Former Socceroo Craig foster wrote to the president of the Australian Football Association about the match’s “shameful” treatment of punch victim Angus Chance.
Chance, a promising Dulwich Hill FC player, was only 20 years old when he was violently attacked by a teammate three years ago after confronting him with racist remarks about three Japanese trials players .
The assault left Chance hospitalized with serious facial injuries that required reconstruction. He was also left with permanent nerve damage to his face.
Chance’s teammate Nathan Bowden-Haase was charged with assault and grievous bodily harm for his attack and was sentenced to 20 months of house arrest at the end of 2018.
Now 23, Chance recently revealed that NSW Football had fought him every step of the way in what turned into an ugly legal battle after he was not covered for any medical bills, which has totaled over $ 90,000.
Foster wrote to FFA President Chris Nikou asking how the sport’s governing body planned to help the youngster, adding that he intended to take the matter to the Human Rights Advisory Board. FIFA man.
“The disgraceful treatment of gambling itself resulted in lasting psychological and financial harm for Angus and his family,” Foster wrote in the letter to Nikou.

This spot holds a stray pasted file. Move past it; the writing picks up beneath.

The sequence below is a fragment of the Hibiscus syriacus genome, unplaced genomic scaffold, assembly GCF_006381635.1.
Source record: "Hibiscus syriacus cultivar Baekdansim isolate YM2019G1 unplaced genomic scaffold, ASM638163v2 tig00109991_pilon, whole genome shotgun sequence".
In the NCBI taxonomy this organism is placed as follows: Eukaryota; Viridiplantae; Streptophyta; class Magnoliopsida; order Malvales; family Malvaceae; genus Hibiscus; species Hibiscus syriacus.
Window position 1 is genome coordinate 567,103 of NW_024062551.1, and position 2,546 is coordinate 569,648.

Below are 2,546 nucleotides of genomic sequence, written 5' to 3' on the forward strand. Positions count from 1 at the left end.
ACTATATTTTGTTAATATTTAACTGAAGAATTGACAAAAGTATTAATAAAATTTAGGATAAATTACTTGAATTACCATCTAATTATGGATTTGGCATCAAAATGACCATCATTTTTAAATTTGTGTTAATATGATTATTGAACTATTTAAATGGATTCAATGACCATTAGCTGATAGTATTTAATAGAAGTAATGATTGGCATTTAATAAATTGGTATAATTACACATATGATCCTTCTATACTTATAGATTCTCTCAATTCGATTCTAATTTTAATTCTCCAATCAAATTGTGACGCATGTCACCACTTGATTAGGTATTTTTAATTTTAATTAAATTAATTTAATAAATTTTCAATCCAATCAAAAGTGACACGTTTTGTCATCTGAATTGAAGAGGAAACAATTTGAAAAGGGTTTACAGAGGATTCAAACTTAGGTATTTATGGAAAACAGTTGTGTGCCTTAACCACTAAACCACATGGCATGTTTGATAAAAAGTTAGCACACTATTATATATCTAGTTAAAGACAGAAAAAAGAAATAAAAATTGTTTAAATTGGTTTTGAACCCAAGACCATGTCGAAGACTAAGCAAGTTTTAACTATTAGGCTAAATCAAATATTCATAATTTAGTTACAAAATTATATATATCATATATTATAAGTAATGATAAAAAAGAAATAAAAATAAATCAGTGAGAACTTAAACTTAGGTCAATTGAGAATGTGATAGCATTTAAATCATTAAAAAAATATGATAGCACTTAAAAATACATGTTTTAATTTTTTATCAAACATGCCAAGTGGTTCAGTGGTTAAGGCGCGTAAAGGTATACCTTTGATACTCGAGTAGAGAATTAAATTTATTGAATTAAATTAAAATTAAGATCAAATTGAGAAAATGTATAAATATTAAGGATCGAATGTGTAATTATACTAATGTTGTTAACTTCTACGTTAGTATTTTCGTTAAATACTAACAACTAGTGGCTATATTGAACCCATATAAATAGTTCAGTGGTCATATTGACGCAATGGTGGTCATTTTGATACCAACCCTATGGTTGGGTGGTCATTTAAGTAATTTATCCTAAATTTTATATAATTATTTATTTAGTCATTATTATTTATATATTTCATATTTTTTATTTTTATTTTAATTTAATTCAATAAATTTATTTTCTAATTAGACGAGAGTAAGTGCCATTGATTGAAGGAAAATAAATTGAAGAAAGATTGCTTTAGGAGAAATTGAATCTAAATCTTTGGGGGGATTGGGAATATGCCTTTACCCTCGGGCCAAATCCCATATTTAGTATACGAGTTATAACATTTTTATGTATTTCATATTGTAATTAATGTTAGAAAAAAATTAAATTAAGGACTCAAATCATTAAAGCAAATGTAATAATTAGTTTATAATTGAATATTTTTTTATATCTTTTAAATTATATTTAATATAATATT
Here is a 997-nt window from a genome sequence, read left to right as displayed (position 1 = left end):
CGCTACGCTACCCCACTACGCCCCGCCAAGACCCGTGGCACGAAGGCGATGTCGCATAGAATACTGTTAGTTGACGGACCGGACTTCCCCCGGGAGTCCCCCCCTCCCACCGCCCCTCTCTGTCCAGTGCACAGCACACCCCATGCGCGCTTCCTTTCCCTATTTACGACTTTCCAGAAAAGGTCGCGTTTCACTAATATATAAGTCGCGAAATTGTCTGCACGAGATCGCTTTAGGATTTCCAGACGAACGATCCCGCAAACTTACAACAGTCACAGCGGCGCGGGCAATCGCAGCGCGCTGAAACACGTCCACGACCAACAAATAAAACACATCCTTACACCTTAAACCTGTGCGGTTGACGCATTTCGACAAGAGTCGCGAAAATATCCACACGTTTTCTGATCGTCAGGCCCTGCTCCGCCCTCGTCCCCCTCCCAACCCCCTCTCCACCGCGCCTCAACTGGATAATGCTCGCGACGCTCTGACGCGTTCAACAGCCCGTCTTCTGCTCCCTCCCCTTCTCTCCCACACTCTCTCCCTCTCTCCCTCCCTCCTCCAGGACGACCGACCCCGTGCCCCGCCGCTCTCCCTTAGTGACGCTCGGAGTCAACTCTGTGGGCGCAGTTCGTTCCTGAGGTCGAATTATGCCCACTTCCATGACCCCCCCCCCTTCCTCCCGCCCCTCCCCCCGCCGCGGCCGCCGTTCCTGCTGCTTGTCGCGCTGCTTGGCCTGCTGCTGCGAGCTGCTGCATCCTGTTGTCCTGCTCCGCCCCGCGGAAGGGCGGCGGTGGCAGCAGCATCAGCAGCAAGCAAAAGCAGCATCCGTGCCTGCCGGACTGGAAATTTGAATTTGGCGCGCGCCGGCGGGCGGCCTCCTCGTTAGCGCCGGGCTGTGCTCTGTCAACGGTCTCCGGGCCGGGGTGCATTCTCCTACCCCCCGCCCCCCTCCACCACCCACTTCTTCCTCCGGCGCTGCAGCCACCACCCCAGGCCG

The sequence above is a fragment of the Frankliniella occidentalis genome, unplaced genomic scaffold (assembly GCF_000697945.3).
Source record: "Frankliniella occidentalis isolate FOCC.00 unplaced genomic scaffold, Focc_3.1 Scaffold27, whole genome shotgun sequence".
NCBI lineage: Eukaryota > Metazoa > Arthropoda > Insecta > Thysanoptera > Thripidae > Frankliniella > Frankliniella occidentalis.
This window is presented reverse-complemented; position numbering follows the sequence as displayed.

“Despite the fact that Angus is an incredibly courageous young man who should be rewarded for protecting the inclusive values of the game, he has been ostracized, his distant teammates and his family have bled hundreds of thousands of dollars in costs. of justice.
“As Australia’s largest and most diverse sport, football has a fundamental responsibility to respond in the strongest terms to racial discrimination, to verify its own systemic and institutional barriers and to promote individual action. to eradicate racism in all its forms.
“What is the value of #StopRacism campaigns, slogans and banners waved before matches by players if, when a courageous (young) player takes personal and peaceful action to promote racial equality on or off the pitch? , it costs him his physical, psychological and financial efforts.
“If the game cannot support a young player who acts so courageously at great personal risk to protect others, in this case his Japanese colleagues, how can it aim to contribute positively to a more just society.
“A good ally of people experiencing racism is someone who recognizes and actively addresses racial inequalities around them – whether at school or in their workplace, in their community or online, or between family and friends.
“It is amazing that football can possibly treat a (young) player in this way. His behavior is a model for the expression of both the politics and the supposed values of the game.”
“I plan to write to the FIFA Human Rights Advisory Council about his case with the aim of finding the justice Angus deserves and has been denied.”